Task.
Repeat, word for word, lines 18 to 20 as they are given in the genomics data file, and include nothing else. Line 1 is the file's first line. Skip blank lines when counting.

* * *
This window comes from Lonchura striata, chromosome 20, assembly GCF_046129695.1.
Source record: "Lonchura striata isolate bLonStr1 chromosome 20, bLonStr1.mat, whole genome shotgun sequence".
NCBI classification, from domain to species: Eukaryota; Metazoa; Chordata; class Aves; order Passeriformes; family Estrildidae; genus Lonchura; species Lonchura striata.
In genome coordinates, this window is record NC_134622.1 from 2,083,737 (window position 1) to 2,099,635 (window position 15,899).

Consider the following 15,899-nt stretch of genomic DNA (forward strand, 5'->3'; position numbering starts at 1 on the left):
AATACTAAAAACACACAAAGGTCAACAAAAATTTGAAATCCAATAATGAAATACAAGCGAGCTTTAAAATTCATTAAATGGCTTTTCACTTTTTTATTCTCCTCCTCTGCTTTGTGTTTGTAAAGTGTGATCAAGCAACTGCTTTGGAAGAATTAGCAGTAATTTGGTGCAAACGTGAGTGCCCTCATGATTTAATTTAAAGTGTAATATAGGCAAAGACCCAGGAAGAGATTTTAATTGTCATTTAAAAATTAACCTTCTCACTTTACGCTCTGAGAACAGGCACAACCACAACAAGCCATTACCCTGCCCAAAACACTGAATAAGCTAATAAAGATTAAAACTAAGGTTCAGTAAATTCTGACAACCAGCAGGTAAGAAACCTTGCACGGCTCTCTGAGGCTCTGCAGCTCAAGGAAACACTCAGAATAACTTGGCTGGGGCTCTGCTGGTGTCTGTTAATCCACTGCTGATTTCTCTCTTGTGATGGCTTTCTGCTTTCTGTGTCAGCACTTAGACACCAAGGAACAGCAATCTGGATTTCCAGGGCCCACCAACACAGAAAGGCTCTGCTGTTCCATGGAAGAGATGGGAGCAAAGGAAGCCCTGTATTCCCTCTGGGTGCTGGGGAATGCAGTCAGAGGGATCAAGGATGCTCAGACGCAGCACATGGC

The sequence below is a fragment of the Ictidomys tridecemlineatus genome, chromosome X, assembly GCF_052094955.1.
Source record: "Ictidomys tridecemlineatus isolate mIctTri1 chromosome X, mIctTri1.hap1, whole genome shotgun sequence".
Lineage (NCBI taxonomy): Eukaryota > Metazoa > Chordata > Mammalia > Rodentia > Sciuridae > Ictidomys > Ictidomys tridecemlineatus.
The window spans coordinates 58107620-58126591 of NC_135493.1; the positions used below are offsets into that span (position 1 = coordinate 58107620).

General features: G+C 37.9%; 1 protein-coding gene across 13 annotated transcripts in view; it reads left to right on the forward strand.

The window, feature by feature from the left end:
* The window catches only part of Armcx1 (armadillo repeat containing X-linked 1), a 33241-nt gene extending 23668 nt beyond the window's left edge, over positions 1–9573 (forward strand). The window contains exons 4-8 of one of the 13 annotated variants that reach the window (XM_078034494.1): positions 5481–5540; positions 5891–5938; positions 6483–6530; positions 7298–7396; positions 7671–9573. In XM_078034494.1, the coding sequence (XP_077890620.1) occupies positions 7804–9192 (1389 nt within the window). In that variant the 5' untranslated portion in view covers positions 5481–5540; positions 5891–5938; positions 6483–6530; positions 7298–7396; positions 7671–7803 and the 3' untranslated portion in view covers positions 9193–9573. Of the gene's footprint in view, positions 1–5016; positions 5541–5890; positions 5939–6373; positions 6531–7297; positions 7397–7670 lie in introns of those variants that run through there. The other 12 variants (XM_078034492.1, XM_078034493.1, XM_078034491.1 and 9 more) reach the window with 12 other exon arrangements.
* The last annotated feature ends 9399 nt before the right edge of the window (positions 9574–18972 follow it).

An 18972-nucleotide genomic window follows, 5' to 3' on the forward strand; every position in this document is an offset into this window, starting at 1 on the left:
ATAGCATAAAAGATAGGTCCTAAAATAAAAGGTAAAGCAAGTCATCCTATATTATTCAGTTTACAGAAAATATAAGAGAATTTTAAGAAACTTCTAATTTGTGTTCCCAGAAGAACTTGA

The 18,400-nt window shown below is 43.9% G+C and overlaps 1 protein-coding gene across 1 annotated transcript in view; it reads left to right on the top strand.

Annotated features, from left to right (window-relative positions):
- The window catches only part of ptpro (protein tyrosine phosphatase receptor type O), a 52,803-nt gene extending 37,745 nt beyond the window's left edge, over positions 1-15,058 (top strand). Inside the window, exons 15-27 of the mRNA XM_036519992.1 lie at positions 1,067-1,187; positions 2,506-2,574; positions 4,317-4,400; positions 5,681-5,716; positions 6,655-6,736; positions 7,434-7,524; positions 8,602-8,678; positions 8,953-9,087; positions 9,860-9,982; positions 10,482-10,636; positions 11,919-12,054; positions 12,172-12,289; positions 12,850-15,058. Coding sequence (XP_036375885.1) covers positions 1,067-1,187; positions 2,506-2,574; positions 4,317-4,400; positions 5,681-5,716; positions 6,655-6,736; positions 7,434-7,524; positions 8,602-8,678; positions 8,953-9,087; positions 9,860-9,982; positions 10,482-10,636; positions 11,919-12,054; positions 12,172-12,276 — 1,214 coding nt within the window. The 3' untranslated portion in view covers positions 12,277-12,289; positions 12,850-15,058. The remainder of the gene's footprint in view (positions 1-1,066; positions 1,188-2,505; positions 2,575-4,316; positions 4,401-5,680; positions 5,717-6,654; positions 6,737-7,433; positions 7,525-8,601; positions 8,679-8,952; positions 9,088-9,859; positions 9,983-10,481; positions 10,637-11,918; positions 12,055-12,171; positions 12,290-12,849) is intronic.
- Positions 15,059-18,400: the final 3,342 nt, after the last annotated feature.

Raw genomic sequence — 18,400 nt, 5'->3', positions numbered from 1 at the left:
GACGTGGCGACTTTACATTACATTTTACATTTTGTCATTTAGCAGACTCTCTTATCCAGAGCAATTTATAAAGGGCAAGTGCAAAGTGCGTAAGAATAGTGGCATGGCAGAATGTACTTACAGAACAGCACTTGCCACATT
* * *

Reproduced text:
Annotated features, from left to right (window-relative positions):
- The window catches only part of ptpro (protein tyrosine phosphatase receptor type O), a 52,803-nt gene extending 37,745 nt beyond the window's left edge, over positions 1-15,058 (top strand). Inside the window, exons 15-27 of the mRNA XM_036519992.1 lie at positions 1,067-1,187; positions 2,506-2,574; positions 4,317-4,400; positions 5,681-5,716; positions 6,655-6,736; positions 7,434-7,524; positions 8,602-8,678; positions 8,953-9,087; positions 9,860-9,982; positions 10,482-10,636; positions 11,919-12,054; positions 12,172-12,289; positions 12,850-15,058. Coding sequence (XP_036375885.1) covers positions 1,067-1,187; positions 2,506-2,574; positions 4,317-4,400; positions 5,681-5,716; positions 6,655-6,736; positions 7,434-7,524; positions 8,602-8,678; positions 8,953-9,087; positions 9,860-9,982; positions 10,482-10,636; positions 11,919-12,054; positions 12,172-12,276 — 1,214 coding nt within the window. The 3' untranslated portion in view covers positions 12,277-12,289; positions 12,850-15,058. The remainder of the gene's footprint in view (positions 1-1,066; positions 1,188-2,505; positions 2,575-4,316; positions 4,401-5,680; positions 5,717-6,654; positions 6,737-7,433; positions 7,525-8,601; positions 8,679-8,952; positions 9,088-9,859; positions 9,983-10,481; positions 10,637-11,918; positions 12,055-12,171; positions 12,290-12,849) is intronic.
- Positions 15,059-18,400: the final 3,342 nt, after the last annotated feature.